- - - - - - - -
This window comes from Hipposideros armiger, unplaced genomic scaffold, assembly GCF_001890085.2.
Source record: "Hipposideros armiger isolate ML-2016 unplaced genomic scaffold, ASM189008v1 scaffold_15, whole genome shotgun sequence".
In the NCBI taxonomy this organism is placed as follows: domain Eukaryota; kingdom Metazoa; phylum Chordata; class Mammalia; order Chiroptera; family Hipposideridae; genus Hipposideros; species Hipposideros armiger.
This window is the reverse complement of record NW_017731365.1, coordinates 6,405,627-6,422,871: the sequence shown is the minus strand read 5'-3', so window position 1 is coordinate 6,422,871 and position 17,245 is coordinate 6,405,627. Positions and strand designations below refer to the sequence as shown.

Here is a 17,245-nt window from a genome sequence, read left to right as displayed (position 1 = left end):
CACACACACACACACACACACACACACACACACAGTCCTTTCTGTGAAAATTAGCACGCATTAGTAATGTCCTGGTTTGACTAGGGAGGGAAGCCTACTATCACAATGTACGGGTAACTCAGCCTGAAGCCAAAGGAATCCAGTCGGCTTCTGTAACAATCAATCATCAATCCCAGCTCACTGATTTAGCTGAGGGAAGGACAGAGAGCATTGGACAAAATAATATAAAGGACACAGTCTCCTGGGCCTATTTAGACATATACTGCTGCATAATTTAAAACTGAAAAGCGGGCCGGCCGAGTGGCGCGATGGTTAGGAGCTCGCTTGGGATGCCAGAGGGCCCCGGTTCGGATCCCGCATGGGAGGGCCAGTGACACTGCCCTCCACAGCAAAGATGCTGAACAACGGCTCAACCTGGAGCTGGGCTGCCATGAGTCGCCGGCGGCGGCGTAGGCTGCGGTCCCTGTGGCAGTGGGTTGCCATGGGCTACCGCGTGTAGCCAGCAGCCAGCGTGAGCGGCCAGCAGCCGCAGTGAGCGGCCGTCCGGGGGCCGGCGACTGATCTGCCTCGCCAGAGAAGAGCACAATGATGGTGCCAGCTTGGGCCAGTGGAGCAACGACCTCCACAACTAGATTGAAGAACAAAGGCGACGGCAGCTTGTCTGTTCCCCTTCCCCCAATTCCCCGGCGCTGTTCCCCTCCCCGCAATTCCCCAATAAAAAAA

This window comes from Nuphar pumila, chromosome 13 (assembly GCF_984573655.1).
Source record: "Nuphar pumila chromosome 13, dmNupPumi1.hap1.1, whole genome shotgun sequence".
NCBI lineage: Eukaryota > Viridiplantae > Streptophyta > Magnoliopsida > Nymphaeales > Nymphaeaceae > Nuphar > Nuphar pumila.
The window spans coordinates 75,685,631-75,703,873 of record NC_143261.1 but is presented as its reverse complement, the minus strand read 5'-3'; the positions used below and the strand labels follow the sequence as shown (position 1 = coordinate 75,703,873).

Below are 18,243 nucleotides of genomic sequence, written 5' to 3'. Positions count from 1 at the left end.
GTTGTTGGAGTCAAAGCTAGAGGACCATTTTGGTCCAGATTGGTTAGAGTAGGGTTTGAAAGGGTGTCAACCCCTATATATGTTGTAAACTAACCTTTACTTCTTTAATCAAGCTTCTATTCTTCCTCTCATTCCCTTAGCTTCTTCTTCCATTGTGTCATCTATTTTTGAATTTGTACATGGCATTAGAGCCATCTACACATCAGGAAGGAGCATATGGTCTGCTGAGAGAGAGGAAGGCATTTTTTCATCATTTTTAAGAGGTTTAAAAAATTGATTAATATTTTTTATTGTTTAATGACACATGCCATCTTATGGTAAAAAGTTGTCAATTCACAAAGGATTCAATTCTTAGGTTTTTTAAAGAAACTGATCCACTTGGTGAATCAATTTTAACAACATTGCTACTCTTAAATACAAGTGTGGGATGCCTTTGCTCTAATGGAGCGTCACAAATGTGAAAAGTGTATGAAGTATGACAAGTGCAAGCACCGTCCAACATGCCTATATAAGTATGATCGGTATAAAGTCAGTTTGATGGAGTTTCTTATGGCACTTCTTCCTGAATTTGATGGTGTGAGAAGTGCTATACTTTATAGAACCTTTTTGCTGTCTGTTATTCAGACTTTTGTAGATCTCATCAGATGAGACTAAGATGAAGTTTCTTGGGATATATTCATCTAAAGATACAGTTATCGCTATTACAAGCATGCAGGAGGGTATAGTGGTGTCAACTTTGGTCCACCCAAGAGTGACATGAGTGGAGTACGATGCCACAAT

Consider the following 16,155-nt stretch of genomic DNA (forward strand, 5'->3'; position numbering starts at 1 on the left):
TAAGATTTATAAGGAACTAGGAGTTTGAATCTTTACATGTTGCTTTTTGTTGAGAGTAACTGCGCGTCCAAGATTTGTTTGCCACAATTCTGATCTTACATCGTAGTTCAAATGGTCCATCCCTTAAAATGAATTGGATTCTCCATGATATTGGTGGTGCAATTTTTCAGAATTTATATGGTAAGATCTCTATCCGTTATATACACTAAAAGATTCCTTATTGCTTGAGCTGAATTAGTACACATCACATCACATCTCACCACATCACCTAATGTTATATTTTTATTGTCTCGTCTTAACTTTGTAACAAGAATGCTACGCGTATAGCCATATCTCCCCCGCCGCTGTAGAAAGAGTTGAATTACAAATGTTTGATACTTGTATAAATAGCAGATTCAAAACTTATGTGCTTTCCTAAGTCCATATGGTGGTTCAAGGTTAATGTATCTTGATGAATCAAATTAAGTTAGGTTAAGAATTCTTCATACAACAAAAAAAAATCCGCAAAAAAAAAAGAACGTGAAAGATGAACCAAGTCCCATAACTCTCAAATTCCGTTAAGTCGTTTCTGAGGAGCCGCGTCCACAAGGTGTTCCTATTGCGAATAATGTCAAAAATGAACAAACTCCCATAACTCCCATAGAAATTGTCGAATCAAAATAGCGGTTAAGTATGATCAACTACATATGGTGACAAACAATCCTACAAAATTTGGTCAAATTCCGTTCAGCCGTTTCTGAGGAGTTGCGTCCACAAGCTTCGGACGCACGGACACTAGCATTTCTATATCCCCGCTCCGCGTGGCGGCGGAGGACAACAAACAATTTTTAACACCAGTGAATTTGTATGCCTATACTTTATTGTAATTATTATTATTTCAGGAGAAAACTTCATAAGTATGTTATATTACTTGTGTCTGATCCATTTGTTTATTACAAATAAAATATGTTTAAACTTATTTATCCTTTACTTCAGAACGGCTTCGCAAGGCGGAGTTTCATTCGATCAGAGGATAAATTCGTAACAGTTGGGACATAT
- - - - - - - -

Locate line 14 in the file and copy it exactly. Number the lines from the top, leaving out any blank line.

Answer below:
TAAGATTTATAAGGAACTAGGAGTTTGAATCTTTACATGTTGCTTTTTGTTGAGAGTAACTGCGCGTCCAAGATTTGTTTGCCACAATTCTGATCTTACATCGTAGTTCAAATGGTCCATCCCTTAAAATGAATTGGATTCTCCATGATATTGGTGGTGCAATTTTTCAGAATTTATATGGTAAGATCTCTATCCGTTATATACACTAAAAGATTCCTTATTGCTTGAGCTGAATTAGTACACATCACATCACATCTCACCACATCACCTAATGTTATATTTTTATTGTCTCGTCTTAACTTTGTAACAAGAATGCTACGCGTATAGCCATATCTCCCCCGCCGCTGTAGAAAGAGTTGAATTACAAATGTTTGATACTTGTATAAATAGCAGATTCAAAACTTATGTGCTTTCCTAAGTCCATATGGTGGTTCAAGGTTAATGTATCTTGATGAATCAAATTAAGTTAGGTTAAGAATTCTTCATACAACAAAAAAAAATCCGCAAAAAAAAAAGAACGTGAAAGATGAACCAAGTCCCATAACTCTCAAATTCCGTTAAGTCGTTTCTGAGGAGCCGCGTCCACAAGGTGTTCCTATTGCGAATAATGTCAAAAATGAACAAACTCCCATAACTCCCATAGAAATTGTCGAATCAAAATAGCGGTTAAGTATGATCAACTACATATGGTGACAAACAATCCTACAAAATTTGGTCAAATTCCGTTCAGCCGTTTCTGAGGAGTTGCGTCCACAAGCTTCGGACGCACGGACACTAGCATTTCTATATCCCCGCTCCGCGTGGCGGCGGAGGACAACAAACAATTTTTAACACCAGTGAATTTGTATGCCTATACTTTATTGTAATTATTATTATTTCAGGAGAAAACTTCATAAGTATGTTATATTACTTGTGTCTGATCCATTTGTTTATTACAAATAAAATATGTTTAAACTTATTTATCCTTTACTTCAGAACGGCTTCGCAAGGCGGAGTTTCATTCGATCAGAGGATAAATTCGTAACAGTTGGGACATAT